I know I probably sound like I'm trashing my ex-partner and Paul's, but I'm really not. I'm trashing the fact that people are subliminally thought for on this whole subject; not many people get to think for themselves on this one, because from a pretty young age we watch things that promote the idea that boys and girls can't be close friends without introducing their genitals to one another. Even Harry Potter does it; Ron and Hermione are genuinely in love, but when they're hunting those horcruxes, Ron comes to the conclusion that Harry and Hermione dancing means that Harry is moving in on his girl. And okay, Ron is thinking more negatively because he'd been holding the horcrux too long, but still, the seed is planted there and then that there is something to worry about when it comes to friends of the opposite sex.

As we age, and we watch more adult themed things, that seed is watered time and time again by dopey rom-coms telling us not to worry, because if our relationship doesn't work out it doesn't matter; we're supposed to be with our friend anyway, not the crappy partner that you, the protagonist in your own story, starts out with.

A friendship can grow in to a beautiful relationship, in fact it's a great foundation to build a relationship on, but it doesn't automatically mean you're destined to be with your friend. You could simply be friends with someone you're interested in before getting involved with them romantically, if you want a relationship built on friendship, but you do not have to date someone you're already friends with just because you're friends with them.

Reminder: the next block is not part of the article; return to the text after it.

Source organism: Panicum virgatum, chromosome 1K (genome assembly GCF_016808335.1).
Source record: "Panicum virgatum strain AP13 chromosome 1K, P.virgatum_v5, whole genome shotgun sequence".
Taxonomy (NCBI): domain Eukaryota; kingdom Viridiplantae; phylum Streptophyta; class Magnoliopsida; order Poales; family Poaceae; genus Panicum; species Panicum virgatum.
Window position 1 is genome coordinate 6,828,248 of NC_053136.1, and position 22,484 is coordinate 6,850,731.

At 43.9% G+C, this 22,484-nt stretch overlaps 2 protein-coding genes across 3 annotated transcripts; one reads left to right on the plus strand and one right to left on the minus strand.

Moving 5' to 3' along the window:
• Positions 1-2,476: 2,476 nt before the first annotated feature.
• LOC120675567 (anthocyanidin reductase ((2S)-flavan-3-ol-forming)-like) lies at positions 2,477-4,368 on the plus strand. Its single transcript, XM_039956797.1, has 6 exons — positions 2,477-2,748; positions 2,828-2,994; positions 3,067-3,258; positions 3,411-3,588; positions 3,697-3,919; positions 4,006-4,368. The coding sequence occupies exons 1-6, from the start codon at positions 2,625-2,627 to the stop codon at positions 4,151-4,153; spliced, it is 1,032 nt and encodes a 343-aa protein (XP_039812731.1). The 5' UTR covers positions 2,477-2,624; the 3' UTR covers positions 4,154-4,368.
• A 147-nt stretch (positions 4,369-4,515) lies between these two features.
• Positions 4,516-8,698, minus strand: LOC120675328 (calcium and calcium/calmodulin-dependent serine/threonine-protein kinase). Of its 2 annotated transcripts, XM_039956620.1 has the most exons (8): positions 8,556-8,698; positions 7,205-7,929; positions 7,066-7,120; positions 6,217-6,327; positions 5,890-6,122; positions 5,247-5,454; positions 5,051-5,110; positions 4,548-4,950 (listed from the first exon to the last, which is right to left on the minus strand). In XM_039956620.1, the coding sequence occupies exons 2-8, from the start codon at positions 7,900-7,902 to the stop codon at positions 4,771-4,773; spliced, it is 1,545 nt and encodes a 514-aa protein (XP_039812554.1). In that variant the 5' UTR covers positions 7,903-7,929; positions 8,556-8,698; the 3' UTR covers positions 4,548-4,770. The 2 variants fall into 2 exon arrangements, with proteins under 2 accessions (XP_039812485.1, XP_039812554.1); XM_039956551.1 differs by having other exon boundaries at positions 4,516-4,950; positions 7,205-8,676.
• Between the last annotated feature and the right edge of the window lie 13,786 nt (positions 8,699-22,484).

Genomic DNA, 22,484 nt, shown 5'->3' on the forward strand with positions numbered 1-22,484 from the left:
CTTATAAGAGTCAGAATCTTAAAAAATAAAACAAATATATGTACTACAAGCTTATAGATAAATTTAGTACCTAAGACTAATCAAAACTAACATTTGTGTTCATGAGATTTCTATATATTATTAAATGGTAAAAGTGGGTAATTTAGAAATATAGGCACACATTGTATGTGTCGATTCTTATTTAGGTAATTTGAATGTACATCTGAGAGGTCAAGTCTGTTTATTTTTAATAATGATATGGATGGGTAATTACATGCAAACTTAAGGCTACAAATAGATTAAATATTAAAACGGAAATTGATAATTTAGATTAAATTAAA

I actually did do that with my last partner, and it resulted in an almost five year relationship with someone who I would genuinely love to be friends with once he's ready, but if Tommy and I had bought in to the friendlationship (yeah, I made it up, and I'm owning it) thing, it's safe to say it would have crashed and burned, hard.

I'm not gonna lie, until maybe a couple of years ago I was the paranoid girl that thought if her boyfriend had female friends, he'd end up cheating on me with them. It came from a place of insecurity, believing that I was the crappy girlfriend and he would end up with the friend who he was actually meant to be with. Insecurity + thinking that rom-coms were basically gospel = horrendous girlfriend.

I'm still an insecure mess, but I don't religiously believe in rom-coms and their predictable plots anymore, which means even if I feel shit about myself, I don't project my issues on to other people, which is something we should all aim for; not just because it makes us better people, but because it shows that we can shun the bible of rom-coms and think for ourselves.

My point is that friendship is not synonymous with sex, and we need to stop buying into the idea that it is. It's ruining our relationships and stopping us from having amazing friends just because they have different genitals to us. I think the vast majority of us are smart enough to realise we deserve better than being told who is and isn't a suitable friend for us, and next time anyone tries to tell you it's not okay to have a friend of the opposite sex, tell them to go and fuck themselves.

friendship
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About the Creator

SR James

Conservative-hating feminist who writes about pretty much whatever pops into her head. Big fan of dead trees with tattoos. Twitter @SRJWriter